GCSE results bring to light 10% drop in students taking D&T

The continued decline in uptake is expected to continue, as the EBacc qualification becomes compulsory at GCSE-level this year.

Mid adult Hispanic woman is teaching middle school or junior high school class about audio engineering. Teacher is using electronic or robotic parts to help students create speakers. Preteen Indian and Caucasian girls are smiling while studying STEM. Science, Technology, Engineering, and Math are focus of private school class.

There has been a 10% decrease in the number of students taking Design & Technology as a GCSE subject, according to figures released by the Joint Council for Qualifications (JCQ) to coincide with today’s GCSE results.

The figures show one of the most significant drops in the subject’s history at GCSE level, with a UK wide decrease of 9.5% from 204,788 in 2015 to 185,279 this year.

In England, the number of students taking D&T at GCSE has also dropped by 9.7% from 192,183 to 173,532.

Continued decline since 2004

The figures signal the subject’s continued decline at GCSE level, as UK-wide uptake has decreased from 440,000 in 2004 to less than 190,000 this year.

Design and Technology Association chief executive Richard Green, says: “This decline started with the removal of the requirement for all pupils to study D&T GCSE in 2004 and has continued, particularly over the last four years, as the Government has prioritised traditional, English Baccalaureate (Ebacc), subjects over creative, artistic and technical subjects.”

This downward trend revealed by today’s figures is likely to continue further, as the EBacc qualification, first introduced in 2010, becomes compulsory this year.

EBacc “devalues” art and design subjects

The EBacc will force GCSE students to study English, Maths, Science, a language and a humanity, and has come under scrutiny from politicians and creative leaders saying the move will “devalue” art and design subjects.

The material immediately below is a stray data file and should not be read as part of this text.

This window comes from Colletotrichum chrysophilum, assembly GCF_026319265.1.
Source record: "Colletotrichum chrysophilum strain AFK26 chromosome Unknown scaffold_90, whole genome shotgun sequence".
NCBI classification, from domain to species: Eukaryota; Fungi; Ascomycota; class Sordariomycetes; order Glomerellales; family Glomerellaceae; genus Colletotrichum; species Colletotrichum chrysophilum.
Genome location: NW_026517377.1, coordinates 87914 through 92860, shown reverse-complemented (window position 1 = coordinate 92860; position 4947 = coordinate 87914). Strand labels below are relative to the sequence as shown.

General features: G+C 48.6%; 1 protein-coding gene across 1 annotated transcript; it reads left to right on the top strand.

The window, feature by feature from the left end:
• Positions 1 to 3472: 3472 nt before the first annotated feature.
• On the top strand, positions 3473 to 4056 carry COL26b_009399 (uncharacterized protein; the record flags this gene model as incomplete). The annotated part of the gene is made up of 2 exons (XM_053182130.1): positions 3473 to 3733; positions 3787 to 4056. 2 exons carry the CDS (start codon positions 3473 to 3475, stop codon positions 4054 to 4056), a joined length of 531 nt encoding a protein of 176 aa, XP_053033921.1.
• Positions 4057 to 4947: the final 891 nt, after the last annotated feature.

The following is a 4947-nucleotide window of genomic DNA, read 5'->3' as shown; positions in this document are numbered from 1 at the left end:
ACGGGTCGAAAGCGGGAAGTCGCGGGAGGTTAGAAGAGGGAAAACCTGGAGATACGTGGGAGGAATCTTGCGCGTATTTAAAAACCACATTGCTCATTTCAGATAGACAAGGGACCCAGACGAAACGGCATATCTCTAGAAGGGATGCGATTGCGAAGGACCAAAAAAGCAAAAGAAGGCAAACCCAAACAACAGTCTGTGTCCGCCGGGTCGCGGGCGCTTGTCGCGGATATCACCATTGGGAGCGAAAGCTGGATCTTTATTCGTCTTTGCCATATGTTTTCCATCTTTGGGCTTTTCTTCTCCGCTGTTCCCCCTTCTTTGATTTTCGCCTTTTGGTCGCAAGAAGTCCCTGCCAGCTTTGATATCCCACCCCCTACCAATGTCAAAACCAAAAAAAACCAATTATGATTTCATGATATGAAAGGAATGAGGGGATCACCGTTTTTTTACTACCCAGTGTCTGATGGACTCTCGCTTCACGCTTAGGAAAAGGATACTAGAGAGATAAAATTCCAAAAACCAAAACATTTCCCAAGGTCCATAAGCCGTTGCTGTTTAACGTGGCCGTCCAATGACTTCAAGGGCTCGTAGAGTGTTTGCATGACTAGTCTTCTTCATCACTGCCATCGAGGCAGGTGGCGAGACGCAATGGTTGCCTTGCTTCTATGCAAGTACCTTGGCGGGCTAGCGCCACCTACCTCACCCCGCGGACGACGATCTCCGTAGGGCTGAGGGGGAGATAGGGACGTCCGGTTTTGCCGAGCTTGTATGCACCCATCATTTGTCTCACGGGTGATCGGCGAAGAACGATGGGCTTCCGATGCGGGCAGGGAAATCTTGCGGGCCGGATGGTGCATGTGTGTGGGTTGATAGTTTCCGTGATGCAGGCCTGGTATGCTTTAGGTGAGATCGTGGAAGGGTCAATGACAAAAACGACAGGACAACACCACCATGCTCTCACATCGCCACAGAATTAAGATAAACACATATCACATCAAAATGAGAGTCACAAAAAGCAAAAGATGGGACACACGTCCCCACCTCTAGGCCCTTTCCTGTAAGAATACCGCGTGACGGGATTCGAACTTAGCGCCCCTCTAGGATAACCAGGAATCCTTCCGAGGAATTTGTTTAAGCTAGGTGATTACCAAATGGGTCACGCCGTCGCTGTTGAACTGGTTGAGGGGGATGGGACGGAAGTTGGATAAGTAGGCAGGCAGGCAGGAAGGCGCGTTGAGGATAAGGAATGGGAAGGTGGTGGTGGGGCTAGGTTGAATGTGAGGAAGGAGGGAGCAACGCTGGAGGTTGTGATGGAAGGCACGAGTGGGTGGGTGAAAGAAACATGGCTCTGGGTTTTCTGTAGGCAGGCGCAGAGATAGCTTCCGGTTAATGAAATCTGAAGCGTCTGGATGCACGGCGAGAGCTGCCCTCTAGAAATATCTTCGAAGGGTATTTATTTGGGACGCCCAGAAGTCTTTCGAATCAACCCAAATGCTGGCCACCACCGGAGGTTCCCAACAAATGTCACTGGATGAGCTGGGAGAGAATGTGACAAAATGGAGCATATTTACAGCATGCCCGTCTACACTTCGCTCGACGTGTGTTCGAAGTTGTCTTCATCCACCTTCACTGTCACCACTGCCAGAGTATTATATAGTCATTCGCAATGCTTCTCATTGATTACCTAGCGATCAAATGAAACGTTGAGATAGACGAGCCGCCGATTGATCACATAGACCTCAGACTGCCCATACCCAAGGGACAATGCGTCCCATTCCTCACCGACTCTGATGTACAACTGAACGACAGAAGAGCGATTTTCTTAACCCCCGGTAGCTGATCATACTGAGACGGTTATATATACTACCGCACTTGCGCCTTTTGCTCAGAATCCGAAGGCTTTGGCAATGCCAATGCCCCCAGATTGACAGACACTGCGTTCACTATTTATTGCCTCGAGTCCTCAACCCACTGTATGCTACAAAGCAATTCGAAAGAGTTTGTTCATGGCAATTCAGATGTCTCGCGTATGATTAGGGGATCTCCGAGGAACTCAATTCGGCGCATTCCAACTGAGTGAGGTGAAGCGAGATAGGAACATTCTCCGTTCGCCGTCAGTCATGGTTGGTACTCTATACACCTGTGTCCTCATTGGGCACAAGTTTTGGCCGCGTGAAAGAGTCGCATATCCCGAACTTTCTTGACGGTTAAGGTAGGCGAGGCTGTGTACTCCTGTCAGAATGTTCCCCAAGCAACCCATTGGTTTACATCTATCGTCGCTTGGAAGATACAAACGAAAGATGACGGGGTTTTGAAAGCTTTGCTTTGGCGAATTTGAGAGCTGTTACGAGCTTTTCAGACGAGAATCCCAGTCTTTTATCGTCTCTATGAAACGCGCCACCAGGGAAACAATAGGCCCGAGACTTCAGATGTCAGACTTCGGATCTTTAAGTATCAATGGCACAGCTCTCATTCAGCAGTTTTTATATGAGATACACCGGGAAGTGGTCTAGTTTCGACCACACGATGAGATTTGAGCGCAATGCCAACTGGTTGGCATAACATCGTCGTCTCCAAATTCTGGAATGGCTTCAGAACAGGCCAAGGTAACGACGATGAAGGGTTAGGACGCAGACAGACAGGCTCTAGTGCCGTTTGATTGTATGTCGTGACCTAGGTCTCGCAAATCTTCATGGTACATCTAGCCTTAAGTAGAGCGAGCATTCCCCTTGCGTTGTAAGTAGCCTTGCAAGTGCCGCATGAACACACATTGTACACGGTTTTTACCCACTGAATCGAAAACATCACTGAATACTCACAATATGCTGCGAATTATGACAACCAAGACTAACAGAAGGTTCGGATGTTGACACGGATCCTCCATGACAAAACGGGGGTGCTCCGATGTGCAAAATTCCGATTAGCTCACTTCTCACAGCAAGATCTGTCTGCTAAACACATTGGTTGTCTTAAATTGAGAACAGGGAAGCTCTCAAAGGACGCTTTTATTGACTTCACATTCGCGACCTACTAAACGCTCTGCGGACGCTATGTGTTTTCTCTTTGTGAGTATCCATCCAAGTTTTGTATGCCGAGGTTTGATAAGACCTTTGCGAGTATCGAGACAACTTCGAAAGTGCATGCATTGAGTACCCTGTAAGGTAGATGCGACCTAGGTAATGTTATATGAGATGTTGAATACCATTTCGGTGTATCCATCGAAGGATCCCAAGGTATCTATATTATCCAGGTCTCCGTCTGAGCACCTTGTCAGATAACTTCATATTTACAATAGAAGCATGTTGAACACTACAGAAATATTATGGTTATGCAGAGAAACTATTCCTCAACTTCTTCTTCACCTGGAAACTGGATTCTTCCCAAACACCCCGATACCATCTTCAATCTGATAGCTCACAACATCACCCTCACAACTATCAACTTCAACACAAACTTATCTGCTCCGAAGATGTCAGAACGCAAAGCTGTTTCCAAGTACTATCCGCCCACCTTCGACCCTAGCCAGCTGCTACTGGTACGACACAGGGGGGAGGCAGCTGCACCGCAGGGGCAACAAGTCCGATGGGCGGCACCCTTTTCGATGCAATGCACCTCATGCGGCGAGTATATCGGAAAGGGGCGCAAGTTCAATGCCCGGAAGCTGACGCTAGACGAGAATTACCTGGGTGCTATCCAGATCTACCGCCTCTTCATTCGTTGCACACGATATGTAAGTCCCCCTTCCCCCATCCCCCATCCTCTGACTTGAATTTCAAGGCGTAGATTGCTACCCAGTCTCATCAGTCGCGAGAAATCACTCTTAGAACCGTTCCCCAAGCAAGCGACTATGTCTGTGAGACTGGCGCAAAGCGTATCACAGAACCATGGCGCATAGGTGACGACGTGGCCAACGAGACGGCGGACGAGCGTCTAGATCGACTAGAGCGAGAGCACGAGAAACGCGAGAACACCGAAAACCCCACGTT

In recognition of Design and Technology’s importance to industry, Michelle Donelan MP is campaigning to have D&T included within the Ebacc school league table measure, with the support of designers including Sir James Dyson.

“It is imperative that Government prevents this pivotally important subject from being side-lined by declaring, now, that the reformed D&T GCSE will be an Ebacc subject,” says Dyson.

“This is the only way to send a clear signal that all young people – including the best and brightest – should be encouraged to pursue D&T.”

D&T’s role in success at University level

Today’s figures come as a new study by the University of Bath shows that studying D&T is one of the top three factors underpinning success at University level engineering disciplines.

Compiled by Paul McCombie, admissions tutor and deputy department head of architecture and civil engineering at University of Bath, the figures are based on an internal analysis of 200 graduates of Civil Engineering, 2013 to 2016, and correlate A-level subjects to degree performance.

Today’s figures also show a decline in uptake of Art and Design at GCSE level across the UK, with a 5.9% drop from 194,637 last year to 183,085 this year.

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